I am also re-reading The Logic of Life, by Francois Jacob, which is one of my favourite books. I first read this book in high school but I decided to re-read it. I like to re-read old books, as I have found that most of the time I end up having a very different perspective than before. However, The Logic of Life is different. When I first read the book it completely blew me away, and reading it now I am still blown away – it’s probably my favourite book.

Even though it can get busy being a researcher, I make time to read on the subway and at night, especially when I have had a tough day and I need to ease my mind from what I was dealing with earlier.

7. Why science?
When I was a child, I was always very curious and I loved all animals. I remember being in my backyard when I was younger spending hours watching insects and small animals. As I watched these insects and animals I started to have so many question like, “I never see these animals eat, what do they eat? Where do they live?” I really wanted to know the answers to these questions so I would often follow these insects and animals until I could find out these answers.

As I continued to grow, my father loved to take me outdoors so I could come into close contact with nature. This made me appreciate the greatness of nature and my curiosity to learn was fueled even further. During high school, I had a teacher who really showed me what science had to offer. He realized I was very curious so he told me I should consider pursuing a science-related career. At the time, I didn’t know of many science-related careers so he suggested biology, medicine or chemistry. After looking at my options, I followed my interest in conducting experiments and answering questions about life through my own experimentation, so I decided to study biology. It was definitely my parents and my high school teachers who sparked my passion for science.

8. Why SickKids?
I had the opportunity to come here as a postdoctoral fellow for one year and I found the close connection of basic research with the hospital and clinical research very appealing. I figured it would give me the opportunity to work with clinicians in the hospital to have an opportunity to eventually translate my research from the lab to the bedside. In addition, the top quality research performed here, the supportive and collaborative environment, and the stellar reputation of SickKids as an institution were critical factors in my decision to conduct my research here.

9. What is the most controversial question in your field right now?
That is a tough one. The biggest issue is that we want to understand how the heart is made. The heart is a very complex organ that is made of many different cells, and the processes regulating the formation of cardiac muscle cells (cardiomyocytes) are less understood as compared with other cells. For instance, people can make skeletal muscle cells from a wide variety of cells such as neurons or skin cells by inducing the expression of a single gene, which acts like a master inducer of skeletal muscle formation. This opened many possibilities to understand how skeletal muscle cells are made. In contrast, scientists in the cardiac field have been trying to understand how to make cardiac muscle cells for quite some time.

Knowledge of the some of the processes that regulate formation of the heart during embryogenesis allowed, researchers to figure out that you have to induce a combination of genes to convert skin cells into cardiomyocyte-like cells. However, it has been shown that these cells are not completely identical to fully functional cardiomyocytes. Unfortunately, we still do not know what is required to make a fully developed and functional cardiomyocyte, which limits the possibility of making cells that could be potentially used in therapies aimed at restoring cardiac function.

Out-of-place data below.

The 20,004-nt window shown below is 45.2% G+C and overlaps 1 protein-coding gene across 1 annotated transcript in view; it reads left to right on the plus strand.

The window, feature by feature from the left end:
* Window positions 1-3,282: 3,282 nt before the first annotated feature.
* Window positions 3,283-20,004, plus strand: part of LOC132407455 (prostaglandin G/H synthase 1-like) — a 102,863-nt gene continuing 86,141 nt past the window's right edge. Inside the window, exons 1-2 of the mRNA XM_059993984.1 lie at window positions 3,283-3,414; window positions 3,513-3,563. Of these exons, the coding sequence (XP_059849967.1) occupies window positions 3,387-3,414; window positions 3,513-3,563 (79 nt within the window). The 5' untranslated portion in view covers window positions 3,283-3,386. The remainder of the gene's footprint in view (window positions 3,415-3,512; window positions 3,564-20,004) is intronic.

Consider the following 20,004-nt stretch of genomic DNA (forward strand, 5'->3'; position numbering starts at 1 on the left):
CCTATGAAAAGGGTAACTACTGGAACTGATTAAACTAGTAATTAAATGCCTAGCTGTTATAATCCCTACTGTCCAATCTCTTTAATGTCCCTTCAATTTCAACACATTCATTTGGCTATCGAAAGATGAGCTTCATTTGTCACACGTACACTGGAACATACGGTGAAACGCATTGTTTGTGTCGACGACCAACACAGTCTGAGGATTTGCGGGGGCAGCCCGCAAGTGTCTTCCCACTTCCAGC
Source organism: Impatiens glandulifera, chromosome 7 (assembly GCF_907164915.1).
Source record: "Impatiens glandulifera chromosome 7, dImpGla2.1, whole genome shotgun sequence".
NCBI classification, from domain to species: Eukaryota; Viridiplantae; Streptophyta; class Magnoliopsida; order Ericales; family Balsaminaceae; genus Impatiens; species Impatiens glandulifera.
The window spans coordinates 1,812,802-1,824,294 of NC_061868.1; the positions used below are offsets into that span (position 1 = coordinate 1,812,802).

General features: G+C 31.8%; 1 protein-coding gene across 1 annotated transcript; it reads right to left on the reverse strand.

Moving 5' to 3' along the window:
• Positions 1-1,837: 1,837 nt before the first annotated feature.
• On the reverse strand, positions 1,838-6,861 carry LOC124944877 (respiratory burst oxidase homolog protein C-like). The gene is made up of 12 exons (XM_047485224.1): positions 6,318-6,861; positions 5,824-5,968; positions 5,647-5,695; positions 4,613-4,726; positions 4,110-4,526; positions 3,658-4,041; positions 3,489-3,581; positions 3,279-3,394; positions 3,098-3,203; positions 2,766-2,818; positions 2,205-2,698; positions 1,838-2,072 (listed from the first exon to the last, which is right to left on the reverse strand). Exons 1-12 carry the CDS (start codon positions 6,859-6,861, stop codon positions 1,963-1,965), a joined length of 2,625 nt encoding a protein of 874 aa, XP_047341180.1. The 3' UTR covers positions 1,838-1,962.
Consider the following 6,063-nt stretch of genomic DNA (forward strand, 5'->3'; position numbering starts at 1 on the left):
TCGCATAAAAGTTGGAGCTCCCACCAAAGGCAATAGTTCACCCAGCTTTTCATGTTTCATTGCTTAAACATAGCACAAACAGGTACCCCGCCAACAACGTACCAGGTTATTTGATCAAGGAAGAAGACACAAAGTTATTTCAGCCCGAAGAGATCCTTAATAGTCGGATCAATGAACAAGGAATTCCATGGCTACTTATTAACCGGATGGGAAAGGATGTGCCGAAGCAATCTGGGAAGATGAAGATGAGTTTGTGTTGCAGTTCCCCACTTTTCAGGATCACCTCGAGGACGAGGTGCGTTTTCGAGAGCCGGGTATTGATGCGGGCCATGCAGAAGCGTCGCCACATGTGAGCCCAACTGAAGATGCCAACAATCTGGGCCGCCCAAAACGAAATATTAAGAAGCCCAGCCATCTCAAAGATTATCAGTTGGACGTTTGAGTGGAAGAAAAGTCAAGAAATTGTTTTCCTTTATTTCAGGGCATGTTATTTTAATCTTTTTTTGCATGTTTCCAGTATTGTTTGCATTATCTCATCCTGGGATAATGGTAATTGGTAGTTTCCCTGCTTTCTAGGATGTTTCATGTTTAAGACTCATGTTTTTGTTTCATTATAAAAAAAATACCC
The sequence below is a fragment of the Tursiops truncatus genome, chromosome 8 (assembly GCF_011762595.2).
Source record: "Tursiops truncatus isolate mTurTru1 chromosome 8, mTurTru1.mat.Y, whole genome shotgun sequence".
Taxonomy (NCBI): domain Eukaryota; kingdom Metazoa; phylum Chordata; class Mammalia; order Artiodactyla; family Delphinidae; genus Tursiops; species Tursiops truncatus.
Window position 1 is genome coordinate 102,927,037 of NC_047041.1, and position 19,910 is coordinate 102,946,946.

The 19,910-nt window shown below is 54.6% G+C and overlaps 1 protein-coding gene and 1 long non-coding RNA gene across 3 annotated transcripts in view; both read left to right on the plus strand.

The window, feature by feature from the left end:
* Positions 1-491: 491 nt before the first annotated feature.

10. If you could give one piece of advice to someone considering a research career, what would it be?
You have to be passionate, you have to really enjoy what you are researching and you need to have perseverance in order to pursue a research career. Becoming a scientist is very competitive so it is important that you never doubt your abilities if this is truly the career you want.  There will be many difficulties that you will encounter on the path to research but if you stay strong and keep at it, you can definitely make it. Despite the difficulties, science is highly rewarding. There are not many activities that provide the opportunity of finding something that could benefit people’s life for the first time and give it to the world in your own words.

11. What does the SickKids Centre for Research and Learning mean to you?
This building means a lot to me. I like to think that I form part of the efforts of the PGCRL in the generation and diffusion of knowledge oriented towards alleviating the burden of disease and impact on the broader population. Uniting the entire Research Institute in the PGCRL is key to this goal, as it makes it easier for people to connect. The interactions facilitated in the PGCRL are accelerating the generation and exchange of new ideas and technologies. The PGCRL also gives more accessibility to labs with different expertise and equipment, which is very important for efficiency and optimizing the learning experience. I feel very proud to conduct research in this building. 

When I first came to SickKids as a postdoctoral fellow, the prospect of building a new research tower where all researchers work together was an exciting thought. Now that it’s happened I am very happy to say I am a part of it. I feel fortunate that can enjoy all of the benefits that resulted from the work, time and dedication of many people who made this building possible. I am proud that I can contribute to the growing effort and be a part of a very important team committed to improving lives.

May 2013

Scientific profile